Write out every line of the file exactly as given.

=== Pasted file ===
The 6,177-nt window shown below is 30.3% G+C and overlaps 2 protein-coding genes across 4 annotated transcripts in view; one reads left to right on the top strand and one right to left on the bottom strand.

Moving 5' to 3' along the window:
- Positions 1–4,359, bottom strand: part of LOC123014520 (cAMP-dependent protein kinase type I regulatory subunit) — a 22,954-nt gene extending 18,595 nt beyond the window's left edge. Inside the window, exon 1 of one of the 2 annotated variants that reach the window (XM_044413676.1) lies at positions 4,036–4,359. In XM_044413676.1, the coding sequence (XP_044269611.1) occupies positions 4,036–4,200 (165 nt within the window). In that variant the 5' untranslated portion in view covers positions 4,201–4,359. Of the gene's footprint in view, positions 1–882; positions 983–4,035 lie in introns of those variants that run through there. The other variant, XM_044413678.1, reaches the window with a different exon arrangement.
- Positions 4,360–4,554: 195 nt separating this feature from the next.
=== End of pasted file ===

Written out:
The 6,177-nt window shown below is 30.3% G+C and overlaps 2 protein-coding genes across 4 annotated transcripts in view; one reads left to right on the top strand and one right to left on the bottom strand.

Moving 5' to 3' along the window:
- Positions 1–4,359, bottom strand: part of LOC123014520 (cAMP-dependent protein kinase type I regulatory subunit) — a 22,954-nt gene extending 18,595 nt beyond the window's left edge. Inside the window, exon 1 of one of the 2 annotated variants that reach the window (XM_044413676.1) lies at positions 4,036–4,359. In XM_044413676.1, the coding sequence (XP_044269611.1) occupies positions 4,036–4,200 (165 nt within the window). In that variant the 5' untranslated portion in view covers positions 4,201–4,359. Of the gene's footprint in view, positions 1–882; positions 983–4,035 lie in introns of those variants that run through there. The other variant, XM_044413678.1, reaches the window with a different exon arrangement.
- Positions 4,360–4,554: 195 nt separating this feature from the next.